Applications lines at your mailing or lettershop facility convey thousands of letters, packages and coupons to meet ambitious production demands. But in the midst of these impressive feats of conveyance, you inevitably come across process inefficiencies or problems — maybe your feed belts are wearing too quickly or drying sections are not producing accurately printed materials. You know these conveyance issues are risking efficiency and throughput, but how to solve them?
In this article we’ll summarize common problems seen at mailing and lettershop facilities and offer actionable solutions. These will allow you to stay ahead of unnecessary downtime and keep your facility operating at maximum efficiency.
Problem #1: Limited feed belt lifespan
As feed belts on friction feeders process a stream of printed matter for insertion or attachment, they undergo a lot of wear and tear — often to the point that their continual replacement feels like a thorn in the side of your maintenance team. Furthermore, feed belt specifications are a difficult balancing act; if you spec a belt with greater lifespan, you may risk the grip capability of the belt and lose productivity.
The solution to this problem is a feed belt surface engineered with the appropriate grip suited for the material you’re processing. The belts that come with Kirk-Rudy, Multifeeder or Streamfeeder machines typically work for any material, but aren’t ideal for every material. Different types of inserts, from brochures and gift cards to coupons and sticky notes, have surfaces that require a modified grip. The typical soft grip belt may require a grooved surface to work with glossy stock, or you may add vacuum holes to help move the product. This more customized approach — as opposed to relying on a one-size-fits-all belt — should solve the problem of frequent belt replacement without sacrificing grip.
The next time you need to replace your feed belt, discuss solutions with your provider that match the needs of the material you’re processing. This will lead to less frequent replacements, less stoppage on the line and overall improved productivity on friction feeders.
Problem #2: Unreliable side-by-side belt tension
Mail processing bases, whether they’re outfitted for inkjet, tabbers or dryers, often operate with a set of ¾-inch- to 1-inch-wide belts running side-by-side (as opposed to one wide, flat belt). Keeping these belts running smooth and straight doesn’t pose an issue when individual tensioning is available. But when the side-by-side belts run on a common shaft and individual belt tensioning isn’t an option, you may see problems arise. Improper tension can lead to premature belting failure, skewed product manipulation and ultimately, costly downtime.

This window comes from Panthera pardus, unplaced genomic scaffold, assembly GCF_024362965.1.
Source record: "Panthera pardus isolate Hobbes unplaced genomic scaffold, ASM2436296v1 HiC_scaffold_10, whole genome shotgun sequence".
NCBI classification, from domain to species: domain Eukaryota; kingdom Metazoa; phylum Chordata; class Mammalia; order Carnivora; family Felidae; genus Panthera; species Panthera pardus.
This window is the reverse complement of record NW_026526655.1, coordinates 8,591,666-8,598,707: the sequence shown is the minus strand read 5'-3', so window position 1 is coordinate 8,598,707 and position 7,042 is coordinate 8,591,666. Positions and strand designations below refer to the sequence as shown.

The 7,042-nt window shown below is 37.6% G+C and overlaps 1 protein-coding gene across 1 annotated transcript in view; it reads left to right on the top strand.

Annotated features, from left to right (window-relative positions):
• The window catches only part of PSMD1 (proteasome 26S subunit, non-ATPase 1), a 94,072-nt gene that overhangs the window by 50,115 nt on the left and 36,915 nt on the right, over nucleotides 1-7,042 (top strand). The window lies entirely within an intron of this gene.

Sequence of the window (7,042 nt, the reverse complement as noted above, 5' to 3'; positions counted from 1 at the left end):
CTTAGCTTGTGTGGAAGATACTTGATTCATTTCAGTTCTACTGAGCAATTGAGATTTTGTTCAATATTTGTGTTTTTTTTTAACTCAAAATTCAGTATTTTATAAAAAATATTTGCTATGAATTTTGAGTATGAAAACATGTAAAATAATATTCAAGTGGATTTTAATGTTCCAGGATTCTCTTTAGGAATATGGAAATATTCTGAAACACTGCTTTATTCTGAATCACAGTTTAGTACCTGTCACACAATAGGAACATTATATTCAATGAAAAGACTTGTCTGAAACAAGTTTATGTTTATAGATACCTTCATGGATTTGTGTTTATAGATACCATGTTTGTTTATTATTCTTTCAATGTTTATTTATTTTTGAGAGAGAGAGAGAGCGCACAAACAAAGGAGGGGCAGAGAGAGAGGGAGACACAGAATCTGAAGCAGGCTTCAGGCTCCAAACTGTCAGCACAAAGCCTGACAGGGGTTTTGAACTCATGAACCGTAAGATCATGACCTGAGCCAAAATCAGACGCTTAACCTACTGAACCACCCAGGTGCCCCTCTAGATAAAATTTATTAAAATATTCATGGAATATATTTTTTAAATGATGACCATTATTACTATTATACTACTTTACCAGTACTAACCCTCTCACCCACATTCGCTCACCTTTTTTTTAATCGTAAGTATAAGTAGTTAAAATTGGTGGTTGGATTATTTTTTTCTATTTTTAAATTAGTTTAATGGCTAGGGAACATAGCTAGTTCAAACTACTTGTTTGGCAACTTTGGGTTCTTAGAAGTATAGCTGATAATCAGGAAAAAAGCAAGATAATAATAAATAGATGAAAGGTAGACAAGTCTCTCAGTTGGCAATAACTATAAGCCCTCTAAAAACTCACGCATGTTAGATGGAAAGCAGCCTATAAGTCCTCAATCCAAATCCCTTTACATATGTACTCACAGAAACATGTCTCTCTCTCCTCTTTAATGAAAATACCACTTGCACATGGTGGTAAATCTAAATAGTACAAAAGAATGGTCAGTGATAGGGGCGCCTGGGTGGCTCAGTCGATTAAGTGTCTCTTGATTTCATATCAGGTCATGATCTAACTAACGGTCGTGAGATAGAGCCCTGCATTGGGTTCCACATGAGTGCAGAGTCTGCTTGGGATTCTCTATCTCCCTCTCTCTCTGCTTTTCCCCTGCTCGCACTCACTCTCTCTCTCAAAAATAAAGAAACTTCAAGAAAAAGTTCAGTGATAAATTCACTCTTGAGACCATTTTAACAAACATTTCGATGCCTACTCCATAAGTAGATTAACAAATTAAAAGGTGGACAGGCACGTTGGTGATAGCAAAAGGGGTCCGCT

The reason for improper tension can often be sourced back to the set of side-by-side belts not being engineered to the exact same dimensions. Though it may seem simple for a conveyor belting provider to fabricate a set of belts to the same length, providers vary in the sophistication of their belt fabrication exactitude. Seek out a belting manufacturer who can provide matched set belting, where an endless sleeve is slit with very tight tolerances. This guarantees measurement accuracy — thus proper tensioning for your mail processing bases.
Problem #3: Imperfect printing and drying
Precise and accurate printing of names, addresses, bar codes, account numbers and more for mail items is a result of high-resolution inkjets and the subsequent drying sections. But conveyance issues can compromise the printing and drying process, risking damaged products and reducing throughput.
If you notice problems with the quality of your high-resolution printing, it may be a result of belting without a smooth splice, improper tracking or inadequate grip. First, visually assess the splice on your printing belt —if it shows visual signs of damage or weakening, consider replacing the belt. Next, check that the grip characteristics of your belt are configured appropriately for your application. You can then troubleshoot your tracking by verifying:
- Is the belt installed at the correct tension? (Signs of improper tension include slippage and slack in the belt).
- Is the belt traveling in the correct direction?
- Is the belt running at the correct speed?
- Is the splice straight?
- Are you front loading the belt (as opposed to side loading, which can throw off the tracking)?
- Are pulleys and rollers running at right angles to the belt running axis?
- Is the belt free of debris?
- Is a regular cleaning program in place?
- If belts are removed for cleaning, are they re-tensioned when returned to the belt?
If, after verifying tracking, splice and grip quality, you’re still unable to correcting the printing problem, consider reaching out to your conveyor belting provider.
For problems with the drying section, the solution is a bit more straightforward — high-temperature belting is essential for these applications. A predominantly or 100% silicone belt will withstand the heat of these applications while offering a reliable lifespan. High-temperature materials typically cost more up front, but the amount they save in replacement labor, downtime and productivity provide an unmatched long-term ROI.
A partner for improving your facility
We’ve addressed common conveyance issues at mailing facilities, but every operation is different — and thus unique problems inevitably come up. Get expert insight on the specific problems you see at your facility by signing up for the MIR Belting Audit™. Our technicians are deeply familiar with the Kirk-Rudy, Buskro, Accufast, Bell + Howell machinery and more seen in mailing facilities and will share ROI-driven recommendations for improving the efficiency of your processing lines. Start improving today.